The seemingly smallest of movie mistakes can sometimes affect a plot in the strangest of ways. Here are nine movies with plots that don’t hold up once you notice one tiny incongruity.
1. An Elvish tattoo brings Middle Earth into the "Pirates of the Caribbean" universe.
Orlando Bloom was one of eight lead actors in "Lord of the Rings" to get a Fellowship tattoo."It says nine, in Elvish, which stands [for the fact that] there were nine in the Fellowship," Bloom told IGN back in 2003. If curious why nine lead actors didn't partake in tattooing themselves in Elvish, this is because John Rhys-Davies -- who played Gimli -- let his stunt double get the tattoo instead.
In any case, this Elvish tattoo ended up appearing in one of Bloom's next roles, as Will Turner in "Pirates of the Caribbean." Although magical elements certainly exist within the "Pirates" universe, the addition of Middle Earth into the plot sinks things faster than that whirlpool in what should have been the third and final movie in the series.
2. The teleporting baby raccoon in "Bambi" could mean the other animals are magical as well.
If teleportation exists within the Bambi universe, why did all the deer attempt to run out of that fire instead of beaming themselves away?
3. A human hand guided the raptor to the kitchen in "Jurassic Park." Were secret humans controlling the dinos all along?
As the velociraptor sneaks into the kitchen to find the children, an arm reaches out and pats the tail of the predator. Does this mean that the dinosaurs were actually being guided by other humans at the park? Evil humans that acted in the shadows?
Forget resurrecting dinosaurs -- it's human nature, entrusted with great power, that we have to worry about.
4. The bullet holes are already present in the wall before the shots are fired in "Pulp Fiction," meaning there was no "divine intervention."
Immediately following Jules' Ezekiel 25:17 speech, a surprise assailant shoots at Vincent and Jules. The assailant miraculously misses, and the pair shoots him. The experience causes Jules to consider quitting, as it was "divine intervention" those bullets missed.
Jules says, "We should be fucking dead," and "God came down from Heaven and stopped these motherfucking bullets," while inspecting the bullets' placement in the wall. Too bad the holes were already there.
5. "Fast & Furious" and "Herbie: Fully Loaded" take place in the same universe.
Referring to the picture above of a 1970 Dodge Charger driven by Dominic Toretto in the first movie, an advertisement for "Fast & Furious 6" posed (and answered) the following: "'Fast & Furious' and 'Herbie: Fully Loaded' confirmed to take place in the same universe? We're gonna say yes."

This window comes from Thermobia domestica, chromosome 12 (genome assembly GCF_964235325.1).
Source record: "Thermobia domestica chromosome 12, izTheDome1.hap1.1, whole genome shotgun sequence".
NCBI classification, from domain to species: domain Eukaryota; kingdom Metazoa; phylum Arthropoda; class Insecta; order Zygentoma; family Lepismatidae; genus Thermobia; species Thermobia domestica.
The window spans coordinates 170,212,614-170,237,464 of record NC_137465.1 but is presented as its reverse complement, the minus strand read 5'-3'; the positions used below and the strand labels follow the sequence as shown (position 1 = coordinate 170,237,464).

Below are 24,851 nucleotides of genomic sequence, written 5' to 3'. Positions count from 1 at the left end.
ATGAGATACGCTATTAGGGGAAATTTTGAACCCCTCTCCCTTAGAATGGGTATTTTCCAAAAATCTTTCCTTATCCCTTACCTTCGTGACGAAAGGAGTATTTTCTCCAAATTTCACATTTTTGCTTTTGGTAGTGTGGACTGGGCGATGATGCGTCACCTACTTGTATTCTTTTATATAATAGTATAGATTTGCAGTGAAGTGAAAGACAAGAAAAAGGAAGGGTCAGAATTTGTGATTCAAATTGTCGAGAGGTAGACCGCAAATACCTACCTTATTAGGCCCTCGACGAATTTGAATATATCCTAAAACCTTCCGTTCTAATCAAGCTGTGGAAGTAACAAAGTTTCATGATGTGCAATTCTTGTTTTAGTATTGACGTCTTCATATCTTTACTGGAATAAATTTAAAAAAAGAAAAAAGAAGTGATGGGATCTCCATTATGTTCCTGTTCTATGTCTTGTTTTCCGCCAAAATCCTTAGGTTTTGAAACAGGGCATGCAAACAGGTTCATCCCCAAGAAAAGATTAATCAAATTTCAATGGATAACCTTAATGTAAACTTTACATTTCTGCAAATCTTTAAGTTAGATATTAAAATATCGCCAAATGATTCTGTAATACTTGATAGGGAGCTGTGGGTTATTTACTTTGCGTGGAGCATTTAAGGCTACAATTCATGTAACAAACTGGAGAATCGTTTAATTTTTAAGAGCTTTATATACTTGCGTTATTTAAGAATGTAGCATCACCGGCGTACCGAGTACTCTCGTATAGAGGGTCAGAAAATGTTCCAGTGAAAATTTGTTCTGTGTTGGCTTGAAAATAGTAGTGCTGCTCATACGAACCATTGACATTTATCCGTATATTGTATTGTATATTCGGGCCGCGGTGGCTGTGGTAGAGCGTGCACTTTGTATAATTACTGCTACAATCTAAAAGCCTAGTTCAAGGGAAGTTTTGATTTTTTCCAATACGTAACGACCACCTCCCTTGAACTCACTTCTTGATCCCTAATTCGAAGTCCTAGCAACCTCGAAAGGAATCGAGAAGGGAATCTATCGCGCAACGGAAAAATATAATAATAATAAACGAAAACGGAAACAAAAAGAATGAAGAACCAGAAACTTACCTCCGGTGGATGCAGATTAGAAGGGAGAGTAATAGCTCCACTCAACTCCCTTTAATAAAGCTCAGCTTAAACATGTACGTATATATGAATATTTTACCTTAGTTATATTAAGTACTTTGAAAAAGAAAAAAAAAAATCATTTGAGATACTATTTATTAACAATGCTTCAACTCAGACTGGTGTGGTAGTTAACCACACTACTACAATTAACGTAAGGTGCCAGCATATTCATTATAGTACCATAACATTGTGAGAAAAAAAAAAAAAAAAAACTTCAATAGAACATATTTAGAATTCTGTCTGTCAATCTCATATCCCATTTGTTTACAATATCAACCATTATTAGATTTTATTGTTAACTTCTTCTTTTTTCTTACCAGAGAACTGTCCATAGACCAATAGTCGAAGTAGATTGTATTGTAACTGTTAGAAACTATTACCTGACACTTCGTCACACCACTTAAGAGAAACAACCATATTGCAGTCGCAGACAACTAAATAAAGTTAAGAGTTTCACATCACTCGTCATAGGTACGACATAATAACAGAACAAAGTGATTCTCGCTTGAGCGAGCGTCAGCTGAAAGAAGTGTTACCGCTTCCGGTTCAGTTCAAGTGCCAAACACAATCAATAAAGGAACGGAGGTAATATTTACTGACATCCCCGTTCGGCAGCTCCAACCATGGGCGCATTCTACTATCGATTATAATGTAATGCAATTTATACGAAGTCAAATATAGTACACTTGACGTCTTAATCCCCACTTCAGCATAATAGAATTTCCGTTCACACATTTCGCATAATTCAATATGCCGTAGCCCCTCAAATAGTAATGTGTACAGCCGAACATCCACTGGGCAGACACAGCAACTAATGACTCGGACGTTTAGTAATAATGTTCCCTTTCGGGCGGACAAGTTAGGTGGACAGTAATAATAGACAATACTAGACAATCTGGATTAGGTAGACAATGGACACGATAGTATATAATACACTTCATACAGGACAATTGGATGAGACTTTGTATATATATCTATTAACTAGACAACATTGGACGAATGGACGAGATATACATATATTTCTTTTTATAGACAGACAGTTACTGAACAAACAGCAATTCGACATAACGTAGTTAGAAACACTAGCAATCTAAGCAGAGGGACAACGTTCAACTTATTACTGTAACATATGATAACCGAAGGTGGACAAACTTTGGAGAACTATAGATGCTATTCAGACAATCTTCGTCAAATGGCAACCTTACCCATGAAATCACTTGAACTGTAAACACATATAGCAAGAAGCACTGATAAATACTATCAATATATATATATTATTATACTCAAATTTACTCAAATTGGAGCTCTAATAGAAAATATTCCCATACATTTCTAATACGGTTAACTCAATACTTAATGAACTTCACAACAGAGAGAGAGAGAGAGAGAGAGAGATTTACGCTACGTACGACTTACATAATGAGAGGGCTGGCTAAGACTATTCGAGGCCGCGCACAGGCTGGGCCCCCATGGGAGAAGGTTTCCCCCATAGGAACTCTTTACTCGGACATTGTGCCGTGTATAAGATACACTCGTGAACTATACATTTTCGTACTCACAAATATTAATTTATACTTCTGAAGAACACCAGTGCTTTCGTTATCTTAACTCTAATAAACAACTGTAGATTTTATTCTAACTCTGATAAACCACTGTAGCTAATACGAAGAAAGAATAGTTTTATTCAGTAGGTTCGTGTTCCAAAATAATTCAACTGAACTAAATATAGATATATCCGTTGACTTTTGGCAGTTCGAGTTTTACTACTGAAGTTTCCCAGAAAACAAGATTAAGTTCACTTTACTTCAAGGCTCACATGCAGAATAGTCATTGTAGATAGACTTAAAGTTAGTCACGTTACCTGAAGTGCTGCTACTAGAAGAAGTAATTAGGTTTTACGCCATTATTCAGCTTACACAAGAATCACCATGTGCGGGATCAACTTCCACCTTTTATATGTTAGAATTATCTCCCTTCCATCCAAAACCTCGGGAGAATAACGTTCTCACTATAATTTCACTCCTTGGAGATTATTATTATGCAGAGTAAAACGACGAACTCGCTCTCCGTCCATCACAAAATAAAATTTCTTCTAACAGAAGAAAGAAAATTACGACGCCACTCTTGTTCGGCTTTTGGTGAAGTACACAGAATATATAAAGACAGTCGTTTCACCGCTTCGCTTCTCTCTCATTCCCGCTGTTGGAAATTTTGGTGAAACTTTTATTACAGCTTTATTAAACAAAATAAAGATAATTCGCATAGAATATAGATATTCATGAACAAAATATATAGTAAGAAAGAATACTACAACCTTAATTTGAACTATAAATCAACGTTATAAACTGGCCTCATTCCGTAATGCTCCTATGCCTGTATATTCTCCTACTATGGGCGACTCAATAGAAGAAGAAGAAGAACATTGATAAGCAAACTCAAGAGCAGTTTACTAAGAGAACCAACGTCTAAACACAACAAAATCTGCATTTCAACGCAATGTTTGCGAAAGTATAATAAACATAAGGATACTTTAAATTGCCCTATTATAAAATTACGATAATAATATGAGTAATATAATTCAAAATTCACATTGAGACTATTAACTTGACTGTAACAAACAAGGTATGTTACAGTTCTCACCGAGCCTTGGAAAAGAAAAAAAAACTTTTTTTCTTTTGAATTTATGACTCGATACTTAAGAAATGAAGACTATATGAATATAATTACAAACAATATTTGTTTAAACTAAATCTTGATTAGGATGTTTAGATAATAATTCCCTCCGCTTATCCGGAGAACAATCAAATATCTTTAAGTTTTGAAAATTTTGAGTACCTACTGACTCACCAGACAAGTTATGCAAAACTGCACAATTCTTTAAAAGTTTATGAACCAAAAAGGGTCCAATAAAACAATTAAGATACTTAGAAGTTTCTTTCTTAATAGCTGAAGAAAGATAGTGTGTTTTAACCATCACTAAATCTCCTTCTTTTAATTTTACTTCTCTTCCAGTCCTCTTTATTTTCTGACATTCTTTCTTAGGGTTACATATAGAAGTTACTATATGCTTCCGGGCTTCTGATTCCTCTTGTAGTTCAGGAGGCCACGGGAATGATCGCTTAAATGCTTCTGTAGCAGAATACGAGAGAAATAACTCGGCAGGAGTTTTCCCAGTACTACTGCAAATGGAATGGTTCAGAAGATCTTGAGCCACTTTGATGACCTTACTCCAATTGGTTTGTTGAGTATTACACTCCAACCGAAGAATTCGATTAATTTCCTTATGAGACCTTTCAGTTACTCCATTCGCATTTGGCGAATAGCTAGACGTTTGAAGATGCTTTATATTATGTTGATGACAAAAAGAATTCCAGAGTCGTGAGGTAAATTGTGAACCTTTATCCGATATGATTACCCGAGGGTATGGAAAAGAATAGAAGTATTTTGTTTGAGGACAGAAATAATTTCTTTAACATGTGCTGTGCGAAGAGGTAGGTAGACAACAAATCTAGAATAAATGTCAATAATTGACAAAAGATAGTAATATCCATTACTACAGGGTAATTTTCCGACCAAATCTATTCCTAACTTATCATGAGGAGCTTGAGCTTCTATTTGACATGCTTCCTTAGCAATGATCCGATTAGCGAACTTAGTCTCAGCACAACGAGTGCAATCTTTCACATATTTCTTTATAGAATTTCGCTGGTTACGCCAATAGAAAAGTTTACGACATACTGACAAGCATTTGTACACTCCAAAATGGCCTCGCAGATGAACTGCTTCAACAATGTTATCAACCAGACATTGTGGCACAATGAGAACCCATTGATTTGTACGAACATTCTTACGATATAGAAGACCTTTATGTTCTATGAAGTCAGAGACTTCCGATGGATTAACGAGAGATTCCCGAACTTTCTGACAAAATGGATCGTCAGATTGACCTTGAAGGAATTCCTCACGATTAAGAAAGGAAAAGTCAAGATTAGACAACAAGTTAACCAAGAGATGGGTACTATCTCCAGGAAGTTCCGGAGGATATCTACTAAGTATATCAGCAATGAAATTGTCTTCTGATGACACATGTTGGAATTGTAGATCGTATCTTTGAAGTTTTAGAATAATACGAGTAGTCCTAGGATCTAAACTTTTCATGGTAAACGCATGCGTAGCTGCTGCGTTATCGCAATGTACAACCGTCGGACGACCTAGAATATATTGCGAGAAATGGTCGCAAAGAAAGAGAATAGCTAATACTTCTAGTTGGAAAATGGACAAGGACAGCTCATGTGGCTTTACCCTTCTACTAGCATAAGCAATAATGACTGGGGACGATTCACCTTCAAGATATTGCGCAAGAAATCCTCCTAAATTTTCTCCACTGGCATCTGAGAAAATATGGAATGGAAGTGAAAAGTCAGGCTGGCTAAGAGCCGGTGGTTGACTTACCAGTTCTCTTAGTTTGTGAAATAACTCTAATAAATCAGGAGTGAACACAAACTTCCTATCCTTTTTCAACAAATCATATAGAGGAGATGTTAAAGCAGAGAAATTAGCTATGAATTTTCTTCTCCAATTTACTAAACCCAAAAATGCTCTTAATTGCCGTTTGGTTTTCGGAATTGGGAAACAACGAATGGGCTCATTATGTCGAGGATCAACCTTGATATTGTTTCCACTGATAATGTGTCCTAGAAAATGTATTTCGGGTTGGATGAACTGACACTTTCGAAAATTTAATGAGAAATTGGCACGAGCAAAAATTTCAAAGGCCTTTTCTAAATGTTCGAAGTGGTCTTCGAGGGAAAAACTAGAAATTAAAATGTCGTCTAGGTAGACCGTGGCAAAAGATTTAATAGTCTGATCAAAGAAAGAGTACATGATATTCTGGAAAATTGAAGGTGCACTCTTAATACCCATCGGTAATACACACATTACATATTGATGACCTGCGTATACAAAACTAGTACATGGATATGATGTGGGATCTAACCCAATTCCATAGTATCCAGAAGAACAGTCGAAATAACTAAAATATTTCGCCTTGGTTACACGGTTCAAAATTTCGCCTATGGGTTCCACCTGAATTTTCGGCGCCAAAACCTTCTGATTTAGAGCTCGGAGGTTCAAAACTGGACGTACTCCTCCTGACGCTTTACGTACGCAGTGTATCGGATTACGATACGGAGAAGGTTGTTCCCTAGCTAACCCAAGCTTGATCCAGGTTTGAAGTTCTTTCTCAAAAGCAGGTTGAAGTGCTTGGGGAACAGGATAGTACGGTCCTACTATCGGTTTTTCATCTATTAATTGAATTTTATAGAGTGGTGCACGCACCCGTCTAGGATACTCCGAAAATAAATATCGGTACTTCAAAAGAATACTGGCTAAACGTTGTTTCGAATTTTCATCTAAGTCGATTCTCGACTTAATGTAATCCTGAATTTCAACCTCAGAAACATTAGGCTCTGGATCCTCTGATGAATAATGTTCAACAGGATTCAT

Herbie is an anthropomorphic Volkswagen Beetle that has a mind of its own and is extremely fast. Certainly the ramifications of this sentient car being in the "Fast & Furious" universe are huge.
In "Herbie: Fully Loaded," there is even a street racer scene in which Herbie has LED blue lights and a lowered suspension. For supposedly being some of the best street racers in the world, it's pretty suspicious the "Fast & Furious" crew have somehow never talked about the the "Love Bug." Maybe they all got beat by Herbie once and are too embarrassed to bring that up?
6. There was a gas cylinder on the back of a chariot in "Gladiator."
The Romans may have been technologically advanced, but the movie certainly does not address how they invented elaborate gas cylinders that look strikingly like the ones we have today.
7. Psychic magic existed in "North by Northwest," as evident by the kid who anticipated a gunshot.
That kid visiting Mount Rushmore off to the right, behind the protagonists, seems to predict the future and know a gun is about to go off. Otherwise, why plug his fingers in his ears?
The movie really should have been about this psychic child. The stakes of the plot really sputter out when you know that there is a character with superpowers.
8. The multiple white cars in the background of "Braveheart" would have been useful in battle.
The other time is far less noticeable, but certainly messes with the period illusion. After William Wallace leans in to kiss Murron's body at her funeral, he stands up and a car can be seen driving in the distance, over his shoulder.
Freedom would have been a much more easily achievable goal if Mel Gibson had ran the enemy over in a truck.
9. The shark in "Jaws" wasn't actually scary. Just look at how much fun that one guy is having.
See the smile on that one bucket hat-loving beachgoer? "Jaws" was actually a fun summer romp!
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